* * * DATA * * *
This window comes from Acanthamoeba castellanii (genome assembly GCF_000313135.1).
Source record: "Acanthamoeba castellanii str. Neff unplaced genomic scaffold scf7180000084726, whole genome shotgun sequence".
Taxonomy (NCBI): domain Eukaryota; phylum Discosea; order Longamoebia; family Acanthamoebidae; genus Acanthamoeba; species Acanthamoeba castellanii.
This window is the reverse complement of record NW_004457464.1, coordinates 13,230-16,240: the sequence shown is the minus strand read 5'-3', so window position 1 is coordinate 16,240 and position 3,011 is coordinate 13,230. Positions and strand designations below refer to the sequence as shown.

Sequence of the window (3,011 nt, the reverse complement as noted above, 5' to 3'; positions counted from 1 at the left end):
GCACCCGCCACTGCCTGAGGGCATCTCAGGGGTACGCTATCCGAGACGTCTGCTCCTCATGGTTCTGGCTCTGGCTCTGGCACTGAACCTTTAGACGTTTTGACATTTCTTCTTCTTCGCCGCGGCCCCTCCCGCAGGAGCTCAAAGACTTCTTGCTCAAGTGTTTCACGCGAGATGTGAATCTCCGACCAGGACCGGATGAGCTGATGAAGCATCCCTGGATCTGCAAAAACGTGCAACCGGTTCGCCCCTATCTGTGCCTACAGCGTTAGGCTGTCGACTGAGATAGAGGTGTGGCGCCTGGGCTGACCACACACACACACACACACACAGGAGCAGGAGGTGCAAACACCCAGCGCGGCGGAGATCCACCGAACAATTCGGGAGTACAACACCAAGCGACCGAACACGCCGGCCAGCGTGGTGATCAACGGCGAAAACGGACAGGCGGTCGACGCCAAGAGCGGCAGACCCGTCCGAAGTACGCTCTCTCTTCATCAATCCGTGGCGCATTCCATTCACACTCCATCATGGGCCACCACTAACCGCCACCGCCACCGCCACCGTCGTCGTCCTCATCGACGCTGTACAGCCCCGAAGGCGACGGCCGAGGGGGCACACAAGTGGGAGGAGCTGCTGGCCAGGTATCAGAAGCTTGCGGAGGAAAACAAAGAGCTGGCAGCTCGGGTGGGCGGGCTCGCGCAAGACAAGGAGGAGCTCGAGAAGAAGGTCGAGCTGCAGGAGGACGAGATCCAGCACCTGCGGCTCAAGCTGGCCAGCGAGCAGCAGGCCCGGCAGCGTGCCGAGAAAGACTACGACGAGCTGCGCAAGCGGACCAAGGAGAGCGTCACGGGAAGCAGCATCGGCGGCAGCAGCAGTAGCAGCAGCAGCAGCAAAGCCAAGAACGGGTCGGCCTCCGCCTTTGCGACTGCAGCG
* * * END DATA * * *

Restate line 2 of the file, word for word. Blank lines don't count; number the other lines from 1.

Source record: "Acanthamoeba castellanii str. Neff unplaced genomic scaffold scf7180000084726, whole genome shotgun sequence".